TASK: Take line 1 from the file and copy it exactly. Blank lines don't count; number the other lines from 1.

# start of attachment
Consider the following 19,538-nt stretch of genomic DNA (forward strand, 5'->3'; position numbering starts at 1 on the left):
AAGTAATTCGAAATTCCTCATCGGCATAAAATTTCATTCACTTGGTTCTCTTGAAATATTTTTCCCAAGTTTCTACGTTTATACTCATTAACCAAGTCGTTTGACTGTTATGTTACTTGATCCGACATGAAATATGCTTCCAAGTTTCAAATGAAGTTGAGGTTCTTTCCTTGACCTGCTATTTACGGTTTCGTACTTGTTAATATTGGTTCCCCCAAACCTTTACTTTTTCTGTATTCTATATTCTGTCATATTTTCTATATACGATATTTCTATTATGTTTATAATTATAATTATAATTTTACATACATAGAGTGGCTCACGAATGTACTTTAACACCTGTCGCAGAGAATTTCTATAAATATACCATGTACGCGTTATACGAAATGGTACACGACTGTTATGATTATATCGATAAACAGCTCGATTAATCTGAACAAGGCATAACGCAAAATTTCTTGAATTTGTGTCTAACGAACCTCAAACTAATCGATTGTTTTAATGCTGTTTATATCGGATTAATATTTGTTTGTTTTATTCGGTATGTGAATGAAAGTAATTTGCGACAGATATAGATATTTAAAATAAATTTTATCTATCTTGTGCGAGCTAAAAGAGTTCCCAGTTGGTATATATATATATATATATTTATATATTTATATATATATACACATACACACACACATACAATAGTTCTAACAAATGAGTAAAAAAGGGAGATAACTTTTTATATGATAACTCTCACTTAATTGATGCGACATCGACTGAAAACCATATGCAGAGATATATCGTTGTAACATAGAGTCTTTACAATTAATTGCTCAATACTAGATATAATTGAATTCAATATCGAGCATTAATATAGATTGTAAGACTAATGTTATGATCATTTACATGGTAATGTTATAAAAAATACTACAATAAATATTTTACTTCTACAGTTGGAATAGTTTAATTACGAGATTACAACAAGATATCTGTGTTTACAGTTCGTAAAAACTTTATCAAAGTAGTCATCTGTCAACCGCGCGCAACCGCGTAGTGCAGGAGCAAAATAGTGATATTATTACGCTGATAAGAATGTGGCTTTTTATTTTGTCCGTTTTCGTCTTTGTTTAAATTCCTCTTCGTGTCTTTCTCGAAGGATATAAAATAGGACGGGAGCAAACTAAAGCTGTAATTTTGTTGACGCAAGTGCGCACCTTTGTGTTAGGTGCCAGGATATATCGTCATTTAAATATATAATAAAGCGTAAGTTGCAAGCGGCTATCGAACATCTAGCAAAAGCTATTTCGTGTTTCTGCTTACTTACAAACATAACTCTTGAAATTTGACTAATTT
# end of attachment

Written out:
Consider the following 19,538-nt stretch of genomic DNA (forward strand, 5'->3'; position numbering starts at 1 on the left):